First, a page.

Generally, certain categories of payments made to non-residents will be subject to withholding tax. Payments that are subject to withholding tax, as stipulated under the ITA, include interest, royalties, rent for movable property, management fees and technical assistance fees. In most cases, the applicable domestic rate for withholding tax is 17%. However, for interest, royalties or rent, if the income is not derived from any trade, business, profession or vocation carried on or exercised by the recipient in Singapore, and is not effectively connected with a permanent establishment of the recipient in Singapore, it will be subject to a 15% final withholding tax, except in the case of royalties, where the withholding tax rate is 10%. In the case of the 17% rate, the withholding tax is not final and partial refunds can be claimed by filing tax returns and claiming deductions for expenses incurred in earning the income in question.
Withholding tax rates may be reduced under any of the more than 80 DTTs to which Singapore is a party, if applicable.
Central Provident Fund contributions
The CPF was established as a compulsory savings scheme in Singapore in 1955. Under the CPF Act, employers have to make mandatory contributions to the CPF accounts of each employee who is a Singaporean citizen or who is a Singaporean permanent resident, based on the level of wages earned by each employee. CPF contributions are prohibited for expatriate employees.
The use of CPF funds by the account holders are generally restricted to purchase of residential properties, and health care costs for either themselves or their immediate family members. The CPF Act governs the use of the CPF funds by the account holders.
Goods and services tax
GST is a tax on the domestic supply of goods and services. It is a multi-stage tax where the tax burden is intended to fall on the final consumer. The prevailing GST rate is 7%. The Singapore government announced in 2018 that the GST rate may be increased from 7% to 9% sometime in the future from 2021 to 2025. The purpose of this increase is to generate greater national revenue to support higher spending in the medium term, in particular the healthcare sector, so as to provide for Singapore’s aging population. However in the 2020 Budget, the Singapore government announced that, upon assessing the prevailing economic conditions, the GST increase will not take place in 2021, but will only be implemented sometime between 2022 and 2025.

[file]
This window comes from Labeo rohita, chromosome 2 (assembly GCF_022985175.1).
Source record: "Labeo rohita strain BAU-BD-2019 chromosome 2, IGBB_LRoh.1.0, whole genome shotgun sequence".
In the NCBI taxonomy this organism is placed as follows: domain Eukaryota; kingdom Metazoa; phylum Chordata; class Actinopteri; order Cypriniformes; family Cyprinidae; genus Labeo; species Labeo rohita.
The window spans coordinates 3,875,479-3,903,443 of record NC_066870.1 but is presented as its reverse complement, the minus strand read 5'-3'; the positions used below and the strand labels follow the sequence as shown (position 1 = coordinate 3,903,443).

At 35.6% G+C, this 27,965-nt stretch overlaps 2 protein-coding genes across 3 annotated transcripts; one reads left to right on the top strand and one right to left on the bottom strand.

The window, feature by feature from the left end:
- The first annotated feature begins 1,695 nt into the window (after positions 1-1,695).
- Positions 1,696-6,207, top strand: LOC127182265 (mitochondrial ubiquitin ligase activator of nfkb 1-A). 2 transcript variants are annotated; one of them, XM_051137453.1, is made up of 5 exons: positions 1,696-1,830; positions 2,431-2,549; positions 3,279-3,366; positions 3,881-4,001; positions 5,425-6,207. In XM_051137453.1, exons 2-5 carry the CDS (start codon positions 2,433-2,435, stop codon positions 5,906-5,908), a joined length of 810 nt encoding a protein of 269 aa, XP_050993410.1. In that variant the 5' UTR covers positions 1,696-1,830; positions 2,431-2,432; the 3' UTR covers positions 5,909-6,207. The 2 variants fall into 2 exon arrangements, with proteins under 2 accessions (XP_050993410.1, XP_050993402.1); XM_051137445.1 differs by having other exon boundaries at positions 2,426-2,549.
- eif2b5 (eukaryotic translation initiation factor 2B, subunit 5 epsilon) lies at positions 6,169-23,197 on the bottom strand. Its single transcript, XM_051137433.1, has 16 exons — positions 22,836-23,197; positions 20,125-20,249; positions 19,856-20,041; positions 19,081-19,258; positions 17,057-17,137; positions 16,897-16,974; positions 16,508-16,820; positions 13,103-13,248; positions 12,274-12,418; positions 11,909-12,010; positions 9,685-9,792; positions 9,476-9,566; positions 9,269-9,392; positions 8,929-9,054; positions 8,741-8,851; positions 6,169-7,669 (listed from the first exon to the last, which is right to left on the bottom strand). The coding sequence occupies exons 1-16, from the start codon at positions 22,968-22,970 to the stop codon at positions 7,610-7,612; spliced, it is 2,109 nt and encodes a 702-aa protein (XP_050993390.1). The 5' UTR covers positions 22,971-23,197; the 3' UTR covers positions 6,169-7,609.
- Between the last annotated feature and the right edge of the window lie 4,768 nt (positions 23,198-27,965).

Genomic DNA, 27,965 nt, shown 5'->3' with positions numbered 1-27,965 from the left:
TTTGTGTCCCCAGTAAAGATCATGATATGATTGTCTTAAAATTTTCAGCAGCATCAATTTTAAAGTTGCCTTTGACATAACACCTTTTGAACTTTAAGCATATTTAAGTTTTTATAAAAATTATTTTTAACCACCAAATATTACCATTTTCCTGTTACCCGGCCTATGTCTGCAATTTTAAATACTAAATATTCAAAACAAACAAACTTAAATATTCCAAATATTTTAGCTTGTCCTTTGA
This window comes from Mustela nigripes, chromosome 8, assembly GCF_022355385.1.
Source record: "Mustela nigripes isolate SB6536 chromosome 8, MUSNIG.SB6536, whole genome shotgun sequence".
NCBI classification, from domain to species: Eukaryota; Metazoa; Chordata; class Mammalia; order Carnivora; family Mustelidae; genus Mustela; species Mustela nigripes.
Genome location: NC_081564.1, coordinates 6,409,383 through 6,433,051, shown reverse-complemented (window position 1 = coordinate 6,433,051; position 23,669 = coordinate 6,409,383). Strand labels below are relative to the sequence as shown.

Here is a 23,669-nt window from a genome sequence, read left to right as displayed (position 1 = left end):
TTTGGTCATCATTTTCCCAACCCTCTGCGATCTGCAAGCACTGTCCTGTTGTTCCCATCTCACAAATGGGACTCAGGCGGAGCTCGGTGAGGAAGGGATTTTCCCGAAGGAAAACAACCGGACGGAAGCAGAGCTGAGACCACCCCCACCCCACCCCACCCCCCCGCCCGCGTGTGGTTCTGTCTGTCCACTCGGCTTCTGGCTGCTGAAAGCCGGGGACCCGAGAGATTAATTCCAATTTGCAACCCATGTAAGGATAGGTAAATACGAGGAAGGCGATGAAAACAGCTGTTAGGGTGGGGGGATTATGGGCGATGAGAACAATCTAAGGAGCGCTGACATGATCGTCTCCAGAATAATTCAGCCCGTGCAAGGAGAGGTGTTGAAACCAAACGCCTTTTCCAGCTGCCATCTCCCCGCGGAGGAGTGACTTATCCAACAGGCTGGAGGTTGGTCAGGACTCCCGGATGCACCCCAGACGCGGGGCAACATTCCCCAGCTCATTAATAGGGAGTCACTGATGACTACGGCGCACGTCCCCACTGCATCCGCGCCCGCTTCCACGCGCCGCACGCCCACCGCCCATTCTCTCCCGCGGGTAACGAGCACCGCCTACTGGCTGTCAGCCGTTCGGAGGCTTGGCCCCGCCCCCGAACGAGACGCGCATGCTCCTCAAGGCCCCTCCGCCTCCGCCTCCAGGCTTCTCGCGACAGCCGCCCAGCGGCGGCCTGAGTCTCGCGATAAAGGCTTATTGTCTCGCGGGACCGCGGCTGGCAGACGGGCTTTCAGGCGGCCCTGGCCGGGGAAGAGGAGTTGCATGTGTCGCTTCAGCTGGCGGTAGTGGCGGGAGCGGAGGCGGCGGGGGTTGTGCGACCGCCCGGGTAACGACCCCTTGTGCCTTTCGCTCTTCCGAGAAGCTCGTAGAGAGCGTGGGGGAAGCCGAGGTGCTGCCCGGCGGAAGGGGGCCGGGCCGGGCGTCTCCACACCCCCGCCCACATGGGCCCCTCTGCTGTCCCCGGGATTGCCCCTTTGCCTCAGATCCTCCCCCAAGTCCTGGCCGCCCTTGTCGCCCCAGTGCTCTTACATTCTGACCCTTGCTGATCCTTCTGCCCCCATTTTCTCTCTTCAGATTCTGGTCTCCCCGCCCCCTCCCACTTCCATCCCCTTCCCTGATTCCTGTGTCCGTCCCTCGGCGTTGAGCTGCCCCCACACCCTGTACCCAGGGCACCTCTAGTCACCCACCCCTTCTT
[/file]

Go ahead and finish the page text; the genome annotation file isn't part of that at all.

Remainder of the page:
Generally, the GST charged on outputs is known as the output tax, and the GST paid on inputs is known as the input tax. The difference between the output tax and the input tax is the amount payable to the IRAS. When the output tax is lower than the input tax however, IRAS will refund the difference to the person or entity.
GST is chargeable on taxable supplies only, which is defined under the GST Act as a supply of goods or services made in Singapore other than an exempt supply. Generally, the exempt categories are the sale and lease of residential properties, financial services and the supply and import of investment precious metals. Certain taxable supplies are zero-rated supplies (GST chargeable at 0%), namely, exports of goods and provision of international services.
GST is also chargeable on imports into Singapore. Import GST applies on most goods (subject to specific reliefs, exemptions or special schemes). Effective January 1, 2020, import GST will also be imposed on imported services through (i) a reverse charge regime for business-to-business supplies of imported services and (ii) an overseas vendor registration regime for business-to-consumer supplies of imported digital services. These regimes were introduced to level the GST treatment for all services consumed in Singapore, as previously, a supply of services to Singapore consumers would be subject to GST if provided by local GST-registered suppliers, whereas services supplied by overseas suppliers would not generally be subject to GST.
Customs and exercise duties
All “dutiable goods” imported into or manufactured in Singapore are subject to customs duty and/or excise duty. Customs duty is duty levied on goods imported into Singapore, excluding excise duty. Excise duty is duty levied on goods manufactured in, or imported into Singapore. The duties are based on ad valorem or specific rates. The law presently provides for four categories of dutiable goods: liquor, tobacco, petroleum products and motor vehicles.
In Singapore, property taxes apply on property ownership with rates differing depending on whether the property is commercial or residential, and if residential, whether the property is owner-occupied, rented out or left vacant. For residential properties, owner-occupier tax rates range from 0% to 16% and non–owner occupied rates range from 10% to 20%. The applicable tax rates depend on the relevant “Annual Value” bands. Commercial (non-residential) properties are taxed at 10% of the Annual Value of the property. The Annual Value is the estimated annual rent of the property.
Purchasers of commercial properties are also liable to pay GST of 7% on the market value of the property purchased. The sale and lease of residential properties are however exempt from GST. As mentioned in section 5.3 above, stamp duty is applicable on instruments for the sale, purchase or lease of immovable property in Singapore.
For a sale of residential properties, the following duties may apply:
Buyer’s stamp duty (BSD)
Additional buyer’s stamp duty (ABSD)
Seller’s stamp duty (SSD) for residential property
Effective March 11, 2017, additional conveyance duties also apply in a purchase or sale of shares or units ("equity interests") in property-holding entities that own primarily residential properties in Singapore.
For a sale of non-residential properties, the following duties apply:
SSD for industrial property